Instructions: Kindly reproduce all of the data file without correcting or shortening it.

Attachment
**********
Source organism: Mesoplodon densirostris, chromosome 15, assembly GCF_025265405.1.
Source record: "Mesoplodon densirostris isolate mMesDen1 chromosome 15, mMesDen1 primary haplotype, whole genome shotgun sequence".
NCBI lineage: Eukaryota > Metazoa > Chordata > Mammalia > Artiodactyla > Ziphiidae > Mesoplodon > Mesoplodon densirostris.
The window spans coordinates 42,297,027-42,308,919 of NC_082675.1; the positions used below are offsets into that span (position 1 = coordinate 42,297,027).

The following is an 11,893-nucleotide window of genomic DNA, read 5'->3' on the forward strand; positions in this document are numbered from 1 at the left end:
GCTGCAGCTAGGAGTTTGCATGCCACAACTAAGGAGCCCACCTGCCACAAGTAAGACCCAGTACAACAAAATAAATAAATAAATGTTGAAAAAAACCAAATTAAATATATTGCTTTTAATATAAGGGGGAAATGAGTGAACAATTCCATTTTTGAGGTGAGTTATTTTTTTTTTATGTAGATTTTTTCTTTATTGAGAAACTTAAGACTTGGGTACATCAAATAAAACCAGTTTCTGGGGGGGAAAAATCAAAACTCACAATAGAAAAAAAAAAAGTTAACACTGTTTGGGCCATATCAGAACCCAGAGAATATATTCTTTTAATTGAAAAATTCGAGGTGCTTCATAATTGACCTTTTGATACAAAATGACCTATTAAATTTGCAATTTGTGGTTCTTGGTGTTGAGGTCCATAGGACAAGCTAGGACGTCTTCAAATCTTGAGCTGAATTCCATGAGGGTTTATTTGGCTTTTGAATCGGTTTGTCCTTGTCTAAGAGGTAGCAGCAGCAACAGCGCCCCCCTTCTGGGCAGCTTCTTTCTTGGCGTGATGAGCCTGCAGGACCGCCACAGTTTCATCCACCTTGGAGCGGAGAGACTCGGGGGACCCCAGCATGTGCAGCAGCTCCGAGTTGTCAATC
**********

Source organism: Mesoplodon densirostris, chromosome 15, assembly GCF_025265405.1.
Source record: "Mesoplodon densirostris isolate mMesDen1 chromosome 15, mMesDen1 primary haplotype, whole genome shotgun sequence".
NCBI lineage: Eukaryota > Metazoa > Chordata > Mammalia > Artiodactyla > Ziphiidae > Mesoplodon > Mesoplodon densirostris.
The window spans coordinates 42,297,027-42,308,919 of NC_082675.1; the positions used below are offsets into that span (position 1 = coordinate 42,297,027).

The following is an 11,893-nucleotide window of genomic DNA, read 5'->3' on the forward strand; positions in this document are numbered from 1 at the left end:
GCTGCAGCTAGGAGTTTGCATGCCACAACTAAGGAGCCCACCTGCCACAAGTAAGACCCAGTACAACAAAATAAATAAATAAATGTTGAAAAAAACCAAATTAAATATATTGCTTTTAATATAAGGGGGAAATGAGTGAACAATTCCATTTTTGAGGTGAGTTATTTTTTTTTTATGTAGATTTTTTCTTTATTGAGAAACTTAAGACTTGGGTACATCAAATAAAACCAGTTTCTGGGGGGGAAAAATCAAAACTCACAATAGAAAAAAAAAAAGTTAACACTGTTTGGGCCATATCAGAACCCAGAGAATATATTCTTTTAATTGAAAAATTCGAGGTGCTTCATAATTGACCTTTTGATACAAAATGACCTATTAAATTTGCAATTTGTGGTTCTTGGTGTTGAGGTCCATAGGACAAGCTAGGACGTCTTCAAATCTTGAGCTGAATTCCATGAGGGTTTATTTGGCTTTTGAATCGGTTTGTCCTTGTCTAAGAGGTAGCAGCAGCAACAGCGCCCCCCTTCTGGGCAGCTTCTTTCTTGGCGTGATGAGCCTGCAGGACCGCCACAGTTTCATCCACCTTGGAGCGGAGAGACTCGGGGGACCCCAGCATGTGCAGCAGCTCCGAGTTGTCAATC